Speaking of Global Grids…

Kirby Urner
10 min readMay 28, 2018

I’m actually not about to launch into some TED talk (or TEDx) about high voltage direct current, used in both hemispheres. Pacific Intertie starts along the Columbia River, a first vista for serious landscape photographers.

Film hitherto had been mostly for portraits and cameos, nor could the framed picture be any larger than the negative itself. Intrepid pioneers of the landscape genre knew there would be a public for large framed photographs of Celilo Falls, where a major dam churns out high voltage today. They hauled film developing chemicals and dark room tents right to the site, as in those days one needed to develop the film right after taking the picture.

Celilo Falls, Columbia River (postcard)

Several companies have gigantic data centers parked nearby, to better avail of the copious wattage, along with lower cost land. A data center at the heart of a city would displace its downtown, though many skyscrapers do host some rack space connected by optical fiber.

Thyristors do their magic, and California gets the juice. These two states have a mostly peaceful relationship, in spite of some rivalry, twixt a Valley and a Forest, both considered Silicon. Historically each was at the end of a fork in the Oregon Trail. Speculator venture capitalists headed south, following rumors of gold, whereas others sought the green pastures of the Willamette Valley, with an agricultural lifestyle in mind.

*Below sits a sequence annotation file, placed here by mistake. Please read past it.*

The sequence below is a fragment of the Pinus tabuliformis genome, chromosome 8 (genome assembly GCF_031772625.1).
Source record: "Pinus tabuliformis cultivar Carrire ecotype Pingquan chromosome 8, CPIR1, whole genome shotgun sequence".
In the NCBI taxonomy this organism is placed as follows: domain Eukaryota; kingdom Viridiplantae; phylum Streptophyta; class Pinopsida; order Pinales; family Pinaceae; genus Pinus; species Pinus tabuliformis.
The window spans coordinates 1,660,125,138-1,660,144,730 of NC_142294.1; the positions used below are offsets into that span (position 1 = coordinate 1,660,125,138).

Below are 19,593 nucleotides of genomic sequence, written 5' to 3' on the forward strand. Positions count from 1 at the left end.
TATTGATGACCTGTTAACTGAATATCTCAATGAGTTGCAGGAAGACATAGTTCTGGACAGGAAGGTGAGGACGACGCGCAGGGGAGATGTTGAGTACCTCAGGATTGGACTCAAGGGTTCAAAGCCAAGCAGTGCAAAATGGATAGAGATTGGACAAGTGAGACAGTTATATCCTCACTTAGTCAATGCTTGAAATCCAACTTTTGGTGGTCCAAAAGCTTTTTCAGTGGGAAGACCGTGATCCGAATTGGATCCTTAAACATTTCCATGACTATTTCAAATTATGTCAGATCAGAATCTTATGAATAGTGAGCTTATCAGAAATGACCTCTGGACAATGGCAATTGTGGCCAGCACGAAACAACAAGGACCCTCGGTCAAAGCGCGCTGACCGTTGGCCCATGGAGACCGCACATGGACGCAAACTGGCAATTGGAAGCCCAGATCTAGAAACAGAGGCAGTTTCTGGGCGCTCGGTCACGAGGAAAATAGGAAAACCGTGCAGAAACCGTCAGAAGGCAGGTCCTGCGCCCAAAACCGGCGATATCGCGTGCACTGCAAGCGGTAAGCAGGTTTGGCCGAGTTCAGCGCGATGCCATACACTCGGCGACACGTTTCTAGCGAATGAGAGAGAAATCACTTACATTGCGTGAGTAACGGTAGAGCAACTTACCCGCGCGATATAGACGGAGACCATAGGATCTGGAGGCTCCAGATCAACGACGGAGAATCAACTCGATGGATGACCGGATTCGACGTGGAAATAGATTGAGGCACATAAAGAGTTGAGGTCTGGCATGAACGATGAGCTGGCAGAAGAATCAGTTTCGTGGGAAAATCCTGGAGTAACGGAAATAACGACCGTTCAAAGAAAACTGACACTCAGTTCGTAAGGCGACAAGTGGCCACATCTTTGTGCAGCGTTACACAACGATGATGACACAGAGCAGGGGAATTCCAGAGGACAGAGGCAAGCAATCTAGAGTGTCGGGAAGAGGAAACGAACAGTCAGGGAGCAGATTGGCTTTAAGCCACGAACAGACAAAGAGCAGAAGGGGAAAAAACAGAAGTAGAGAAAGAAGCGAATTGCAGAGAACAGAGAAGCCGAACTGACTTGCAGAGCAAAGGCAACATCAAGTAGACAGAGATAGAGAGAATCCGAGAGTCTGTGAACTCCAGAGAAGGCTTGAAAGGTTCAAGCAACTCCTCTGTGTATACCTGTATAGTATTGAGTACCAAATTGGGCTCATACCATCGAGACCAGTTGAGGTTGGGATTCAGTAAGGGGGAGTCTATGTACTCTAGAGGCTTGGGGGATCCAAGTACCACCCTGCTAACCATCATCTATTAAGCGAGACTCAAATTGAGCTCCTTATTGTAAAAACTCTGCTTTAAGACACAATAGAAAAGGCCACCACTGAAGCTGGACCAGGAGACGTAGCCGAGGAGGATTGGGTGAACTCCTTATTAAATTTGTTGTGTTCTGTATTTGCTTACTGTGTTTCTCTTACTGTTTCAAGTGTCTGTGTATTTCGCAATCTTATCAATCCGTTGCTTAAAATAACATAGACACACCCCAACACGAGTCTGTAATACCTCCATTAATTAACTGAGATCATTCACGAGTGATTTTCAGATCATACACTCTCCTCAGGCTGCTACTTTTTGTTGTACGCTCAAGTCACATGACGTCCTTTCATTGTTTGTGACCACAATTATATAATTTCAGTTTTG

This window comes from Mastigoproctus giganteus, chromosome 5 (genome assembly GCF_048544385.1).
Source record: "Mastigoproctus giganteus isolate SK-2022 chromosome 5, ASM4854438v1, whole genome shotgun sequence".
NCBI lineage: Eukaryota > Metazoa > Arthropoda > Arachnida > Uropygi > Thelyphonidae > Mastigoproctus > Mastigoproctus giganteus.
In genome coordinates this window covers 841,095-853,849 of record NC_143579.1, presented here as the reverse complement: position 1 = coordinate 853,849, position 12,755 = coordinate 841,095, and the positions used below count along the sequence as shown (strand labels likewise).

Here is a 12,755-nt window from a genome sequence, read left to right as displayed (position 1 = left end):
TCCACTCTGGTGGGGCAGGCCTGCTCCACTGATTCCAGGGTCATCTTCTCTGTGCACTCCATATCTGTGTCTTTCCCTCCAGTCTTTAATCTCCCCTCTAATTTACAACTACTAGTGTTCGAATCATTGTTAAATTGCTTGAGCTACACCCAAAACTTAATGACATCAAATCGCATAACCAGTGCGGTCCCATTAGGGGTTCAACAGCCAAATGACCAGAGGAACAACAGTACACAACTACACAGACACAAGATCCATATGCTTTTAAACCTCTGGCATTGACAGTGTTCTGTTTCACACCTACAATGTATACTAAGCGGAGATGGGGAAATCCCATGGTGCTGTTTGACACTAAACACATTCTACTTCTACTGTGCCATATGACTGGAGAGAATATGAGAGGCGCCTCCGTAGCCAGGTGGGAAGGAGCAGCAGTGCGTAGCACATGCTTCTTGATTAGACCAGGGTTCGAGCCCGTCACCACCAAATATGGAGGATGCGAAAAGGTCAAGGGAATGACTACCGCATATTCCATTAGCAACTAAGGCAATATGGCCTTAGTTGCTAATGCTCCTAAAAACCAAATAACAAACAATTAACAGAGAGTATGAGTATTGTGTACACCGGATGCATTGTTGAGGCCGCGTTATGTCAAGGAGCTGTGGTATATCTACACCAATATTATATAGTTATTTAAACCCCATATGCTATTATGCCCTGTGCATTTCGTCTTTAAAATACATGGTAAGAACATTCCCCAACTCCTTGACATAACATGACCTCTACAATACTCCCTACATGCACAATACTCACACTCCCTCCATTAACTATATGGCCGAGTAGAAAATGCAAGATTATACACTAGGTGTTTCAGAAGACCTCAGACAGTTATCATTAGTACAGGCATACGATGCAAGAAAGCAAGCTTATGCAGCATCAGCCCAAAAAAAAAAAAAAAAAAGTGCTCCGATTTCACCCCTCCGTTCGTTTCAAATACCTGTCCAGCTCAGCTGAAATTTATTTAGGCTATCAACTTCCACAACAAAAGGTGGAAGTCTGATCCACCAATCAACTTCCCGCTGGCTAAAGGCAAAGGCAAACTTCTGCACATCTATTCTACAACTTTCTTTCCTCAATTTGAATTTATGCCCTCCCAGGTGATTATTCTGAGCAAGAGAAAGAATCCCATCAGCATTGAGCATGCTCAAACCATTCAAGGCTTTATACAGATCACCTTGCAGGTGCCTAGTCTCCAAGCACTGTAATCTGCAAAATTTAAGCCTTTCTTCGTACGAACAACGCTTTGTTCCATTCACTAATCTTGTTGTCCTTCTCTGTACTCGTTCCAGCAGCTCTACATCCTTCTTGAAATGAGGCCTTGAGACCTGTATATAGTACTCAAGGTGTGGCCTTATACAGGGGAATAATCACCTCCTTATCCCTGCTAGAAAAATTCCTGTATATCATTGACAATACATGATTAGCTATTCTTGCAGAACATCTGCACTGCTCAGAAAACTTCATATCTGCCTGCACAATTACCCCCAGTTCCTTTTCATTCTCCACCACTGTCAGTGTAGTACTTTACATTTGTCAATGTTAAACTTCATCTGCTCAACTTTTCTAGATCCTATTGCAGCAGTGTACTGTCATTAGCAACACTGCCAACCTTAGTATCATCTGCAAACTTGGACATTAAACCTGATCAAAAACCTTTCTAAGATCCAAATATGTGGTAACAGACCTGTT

Formerly Celilo Falls (postcard)

However, my subject today is more purely Platonic, concerned with geometry, practically devoid of empirical content besides the generic classroom props (“manipulatives”) of an elementary school.

We don’t study Latin and Greek language and culture the way some of our ancestors did in the United Kingdom, but we learn enough to speak of “roots” (same root as “radical”) and recognize our “cognates” on one Standardized Assessment Test (“SAT words”), as administered by the Global U’s testing service (there’s a more proper name for it I’m sure).

Many of us first learn about the Greek root “poly” (as in “polymath” and “polyamory”) in some early grade. We may also learn about “hedron” as in “go wash your hedron” (actually no one ever says that)…

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